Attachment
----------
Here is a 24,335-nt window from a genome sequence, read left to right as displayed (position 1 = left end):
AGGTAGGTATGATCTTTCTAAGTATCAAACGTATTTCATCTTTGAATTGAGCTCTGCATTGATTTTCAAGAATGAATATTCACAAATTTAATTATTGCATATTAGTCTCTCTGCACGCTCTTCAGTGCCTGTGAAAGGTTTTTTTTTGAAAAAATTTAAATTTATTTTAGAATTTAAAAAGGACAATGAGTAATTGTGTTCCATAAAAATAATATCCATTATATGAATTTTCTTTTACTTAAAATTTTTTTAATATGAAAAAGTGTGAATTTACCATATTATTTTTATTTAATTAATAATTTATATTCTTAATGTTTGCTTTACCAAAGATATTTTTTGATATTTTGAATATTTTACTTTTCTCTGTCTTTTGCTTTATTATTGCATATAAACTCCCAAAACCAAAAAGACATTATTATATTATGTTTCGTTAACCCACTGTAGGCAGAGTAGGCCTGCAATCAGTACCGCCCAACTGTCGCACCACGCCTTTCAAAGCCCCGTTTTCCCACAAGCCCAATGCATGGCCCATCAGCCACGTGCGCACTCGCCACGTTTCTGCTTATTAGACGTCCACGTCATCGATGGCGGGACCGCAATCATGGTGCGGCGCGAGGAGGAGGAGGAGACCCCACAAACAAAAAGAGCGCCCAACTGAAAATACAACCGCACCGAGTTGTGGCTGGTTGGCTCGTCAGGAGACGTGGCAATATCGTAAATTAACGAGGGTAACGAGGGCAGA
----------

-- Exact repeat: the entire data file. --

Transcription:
Here is a 24,335-nt window from a genome sequence, read left to right as displayed (position 1 = left end):
AGGTAGGTATGATCTTTCTAAGTATCAAACGTATTTCATCTTTGAATTGAGCTCTGCATTGATTTTCAAGAATGAATATTCACAAATTTAATTATTGCATATTAGTCTCTCTGCACGCTCTTCAGTGCCTGTGAAAGGTTTTTTTTTGAAAAAATTTAAATTTATTTTAGAATTTAAAAAGGACAATGAGTAATTGTGTTCCATAAAAATAATATCCATTATATGAATTTTCTTTTACTTAAAATTTTTTTAATATGAAAAAGTGTGAATTTACCATATTATTTTTATTTAATTAATAATTTATATTCTTAATGTTTGCTTTACCAAAGATATTTTTTGATATTTTGAATATTTTACTTTTCTCTGTCTTTTGCTTTATTATTGCATATAAACTCCCAAAACCAAAAAGACATTATTATATTATGTTTCGTTAACCCACTGTAGGCAGAGTAGGCCTGCAATCAGTACCGCCCAACTGTCGCACCACGCCTTTCAAAGCCCCGTTTTCCCACAAGCCCAATGCATGGCCCATCAGCCACGTGCGCACTCGCCACGTTTCTGCTTATTAGACGTCCACGTCATCGATGGCGGGACCGCAATCATGGTGCGGCGCGAGGAGGAGGAGGAGACCCCACAAACAAAAAGAGCGCCCAACTGAAAATACAACCGCACCGAGTTGTGGCTGGTTGGCTCGTCAGGAGACGTGGCAATATCGTAAATTAACGAGGGTAACGAGGGCAGA